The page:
The Integrated Regulatory Review Service (IRRS) follow-up mission team said in its preliminary report that the Republic of Korea had addressed almost all issues that were raised during the earlier mission. Actions taken since then include the establishment of an independent and competent regulatory body, the Nuclear Safety and Security Commission (NSSC), which is well supported by two technical organizations.
In addition to following up on issues found in 2011, the team reviewed additional areas, including regulatory oversight of all facilities related to the use of radiation, the protection of workers, patients and the public.
The mission, held at the invitation of the government, identified a series of good practices and made recommendations to further improve the regulatory system.
"The message carried over to IAEA Member States by this IRRS mission is full of significance. It gives prominent visibility to the work accomplished by the Republic of Korea to enhance its regulatory effectiveness, and demonstrates again the usefulness and strength of the IAEA Safety Standards which serve as the benchmark for this review," IAEA Deputy Director General Denis Flory, Head of the Department for Nuclear Safety and Security, said at the mission's closing meeting.
The team noted that the government had taken several steps to improve public information and involvement in nuclear safety, and that it had applied lessons learned from a 2012 case that revealed that domestic suppliers to the nuclear industry had falsified quality assurance documents. The team also emphasised that the country needs to further strengthen its regulatory programme by devoting sufficient resources to it, and by enhancing intergovernmental coordination and improving public involvement.
"Successfully addressing most of the issues raised in the 2011 review is a commendable achievement that underlines the Republic of Korea's commitment to nuclear safety," said Mission Team Leader Georg Schwarz, Deputy Director General of the Swiss Federal Nuclear Safety Inspectorate. "This commitment benefits the country as it works to further improve the nuclear regulatory system, including by looking at the additional issues raised in this review."
The mission team, which conducted the review from 8 to 19 December, comprised 16 senior regulatory experts from 15 IAEA Member States, one observer and four IAEA staff members. The team observed regulatory activities and met officials and staff from the NSSC and related bodies. The review also included visits to the Korea Atomic Energy Research Institute (KAERI) Irradiation Facility, the Korea Nuclear Fuel (KNF) fuel cycle facility, the Korea Radioactive Waste Agency (KORAD) low- and intermediate-level waste disposal facility, the Konyang University Hospital and the DHI Changwon factory.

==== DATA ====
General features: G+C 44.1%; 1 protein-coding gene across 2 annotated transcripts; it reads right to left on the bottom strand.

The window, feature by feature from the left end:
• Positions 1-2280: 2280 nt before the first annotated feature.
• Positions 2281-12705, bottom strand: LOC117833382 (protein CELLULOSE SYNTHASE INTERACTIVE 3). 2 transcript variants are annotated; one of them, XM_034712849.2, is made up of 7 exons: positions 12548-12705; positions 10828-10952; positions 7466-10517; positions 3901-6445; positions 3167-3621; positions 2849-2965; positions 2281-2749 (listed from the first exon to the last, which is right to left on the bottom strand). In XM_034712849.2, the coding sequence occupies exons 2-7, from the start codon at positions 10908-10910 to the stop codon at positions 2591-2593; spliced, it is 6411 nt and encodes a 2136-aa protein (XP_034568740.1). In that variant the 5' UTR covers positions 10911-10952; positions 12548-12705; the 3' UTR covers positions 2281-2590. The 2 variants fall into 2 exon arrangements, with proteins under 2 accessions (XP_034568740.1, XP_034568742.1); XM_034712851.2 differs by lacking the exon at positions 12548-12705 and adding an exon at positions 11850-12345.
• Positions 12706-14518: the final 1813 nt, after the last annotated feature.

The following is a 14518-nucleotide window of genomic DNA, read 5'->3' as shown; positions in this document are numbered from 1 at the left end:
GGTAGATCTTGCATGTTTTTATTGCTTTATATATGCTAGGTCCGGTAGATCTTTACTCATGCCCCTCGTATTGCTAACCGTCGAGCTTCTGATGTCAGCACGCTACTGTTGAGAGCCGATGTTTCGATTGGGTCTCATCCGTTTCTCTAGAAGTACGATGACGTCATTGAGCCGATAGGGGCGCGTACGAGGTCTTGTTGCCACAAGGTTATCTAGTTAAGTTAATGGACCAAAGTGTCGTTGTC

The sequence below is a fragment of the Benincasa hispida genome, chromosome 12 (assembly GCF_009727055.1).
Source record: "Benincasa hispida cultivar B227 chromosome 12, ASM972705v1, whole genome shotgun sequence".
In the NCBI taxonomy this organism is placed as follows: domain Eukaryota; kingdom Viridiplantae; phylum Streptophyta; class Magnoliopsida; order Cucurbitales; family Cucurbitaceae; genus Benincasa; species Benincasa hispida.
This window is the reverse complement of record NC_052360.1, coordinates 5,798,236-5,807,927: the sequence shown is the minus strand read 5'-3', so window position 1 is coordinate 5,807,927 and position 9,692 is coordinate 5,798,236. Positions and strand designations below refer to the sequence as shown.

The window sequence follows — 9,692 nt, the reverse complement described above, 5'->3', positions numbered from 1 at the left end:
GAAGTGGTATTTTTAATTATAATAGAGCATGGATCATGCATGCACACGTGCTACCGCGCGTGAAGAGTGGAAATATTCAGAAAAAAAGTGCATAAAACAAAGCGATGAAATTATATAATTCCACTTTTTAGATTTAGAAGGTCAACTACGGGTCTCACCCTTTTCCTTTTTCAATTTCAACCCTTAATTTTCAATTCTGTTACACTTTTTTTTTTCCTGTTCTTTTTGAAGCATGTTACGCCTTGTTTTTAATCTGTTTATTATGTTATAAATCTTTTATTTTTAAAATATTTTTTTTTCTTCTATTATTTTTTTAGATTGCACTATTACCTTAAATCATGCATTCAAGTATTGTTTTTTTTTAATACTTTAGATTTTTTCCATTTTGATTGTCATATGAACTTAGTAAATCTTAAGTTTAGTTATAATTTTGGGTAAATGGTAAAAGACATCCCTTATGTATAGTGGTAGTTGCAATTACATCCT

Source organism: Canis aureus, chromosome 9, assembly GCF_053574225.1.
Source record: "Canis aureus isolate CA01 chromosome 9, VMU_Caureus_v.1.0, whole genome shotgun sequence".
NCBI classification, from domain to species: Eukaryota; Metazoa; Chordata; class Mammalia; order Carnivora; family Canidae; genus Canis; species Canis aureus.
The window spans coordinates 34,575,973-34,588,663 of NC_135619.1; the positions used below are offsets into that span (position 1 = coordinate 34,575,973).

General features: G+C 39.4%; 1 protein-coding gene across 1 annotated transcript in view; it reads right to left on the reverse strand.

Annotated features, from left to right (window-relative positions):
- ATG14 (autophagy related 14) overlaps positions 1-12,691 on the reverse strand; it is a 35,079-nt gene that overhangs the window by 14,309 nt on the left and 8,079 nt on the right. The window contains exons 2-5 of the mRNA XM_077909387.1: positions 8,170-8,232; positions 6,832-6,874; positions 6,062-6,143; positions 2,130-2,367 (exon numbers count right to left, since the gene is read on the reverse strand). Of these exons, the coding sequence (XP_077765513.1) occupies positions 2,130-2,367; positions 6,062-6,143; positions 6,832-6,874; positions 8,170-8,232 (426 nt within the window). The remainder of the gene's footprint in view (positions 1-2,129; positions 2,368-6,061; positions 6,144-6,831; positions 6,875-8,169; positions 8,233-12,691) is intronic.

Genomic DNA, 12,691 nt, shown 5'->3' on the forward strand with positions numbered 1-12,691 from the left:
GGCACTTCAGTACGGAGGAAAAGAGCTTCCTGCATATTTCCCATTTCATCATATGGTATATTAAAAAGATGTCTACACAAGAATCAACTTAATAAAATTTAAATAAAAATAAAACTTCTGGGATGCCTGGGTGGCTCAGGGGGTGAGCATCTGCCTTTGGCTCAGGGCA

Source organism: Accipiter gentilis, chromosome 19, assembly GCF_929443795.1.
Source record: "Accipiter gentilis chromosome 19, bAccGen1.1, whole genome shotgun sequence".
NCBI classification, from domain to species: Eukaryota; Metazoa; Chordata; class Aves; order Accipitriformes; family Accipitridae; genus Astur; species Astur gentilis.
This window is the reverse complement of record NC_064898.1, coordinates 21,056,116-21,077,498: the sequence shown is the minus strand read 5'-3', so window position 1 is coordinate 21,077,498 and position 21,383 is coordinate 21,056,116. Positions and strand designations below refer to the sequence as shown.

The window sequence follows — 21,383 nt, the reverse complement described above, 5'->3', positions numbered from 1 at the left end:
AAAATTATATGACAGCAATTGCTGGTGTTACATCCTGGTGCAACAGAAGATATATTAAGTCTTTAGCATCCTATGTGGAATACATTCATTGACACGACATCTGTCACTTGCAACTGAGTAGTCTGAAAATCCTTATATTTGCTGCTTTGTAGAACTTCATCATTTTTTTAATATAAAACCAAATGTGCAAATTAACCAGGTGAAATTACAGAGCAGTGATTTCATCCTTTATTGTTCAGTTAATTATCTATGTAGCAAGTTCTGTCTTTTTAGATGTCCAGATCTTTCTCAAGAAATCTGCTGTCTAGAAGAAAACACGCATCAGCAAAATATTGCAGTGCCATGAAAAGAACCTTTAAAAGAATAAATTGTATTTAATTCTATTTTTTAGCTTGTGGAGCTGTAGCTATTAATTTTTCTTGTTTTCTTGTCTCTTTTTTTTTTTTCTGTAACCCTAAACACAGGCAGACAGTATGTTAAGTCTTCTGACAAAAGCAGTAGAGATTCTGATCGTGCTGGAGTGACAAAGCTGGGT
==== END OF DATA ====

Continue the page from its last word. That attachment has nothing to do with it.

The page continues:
"The IRRS mission was valuable and recognized that in an international perspective, the Republic of Korea is well equipped with a sound regulatory framework for nuclear safety," said the Secretary General of NSSC, Kim Yonghwan. "The regulatory body of Korea will now implement all the necessary steps to resolve the issues found to further improve the regulatory system and provide better nuclear safety to the general public."
Good practices identified by the IRRS team include the following:
- Use of a tracking system that provides real-time information on the location of highly radioactive sources; and
- The establishment of a comprehensive, coordinated approach that ensures that there are no conflicts between safety and security measures.
The mission identified some issues in need of attention or improvement, including the following:
- The regulatory body should be given oversight of licensees' safety culture and integrated management systems;
- The regulatory body should also be given authority to require and assess periodic safety reviews for fuel cycle facilities and radioactive waste management facilities;
- The radiation safety framework for workers in non-nuclear facilities, patients and the public should be improved;
- Operators of fuel cycle facilities should be required to conduct integrated safety assessments, including chemical and industrial hazards; and
- The regulatory framework should be regularly updated to ensure that it is in line with the latest international safety standards.
A final report will be submitted to the Republic of Korea's Government in about three months.
The NSSC told the IRRS mission that it will make the report available to the public.
The Republic of Korea has 23 operating nuclear power reactors and five under construction. Nuclear power produces about 28 per cent of the country's electricity. In addition, the country has two operating research reactors.
About IRRS Missions
IRRS missions are designed to strengthen and enhance the effectiveness of the national nuclear regulatory infrastructure, while recognizing the ultimate responsibility of each State to ensure safety in this area. This is done through consideration of regulatory, technical and policy issues, with comparisons against IAEA Safety Standards, and, where appropriate, good practices elsewhere.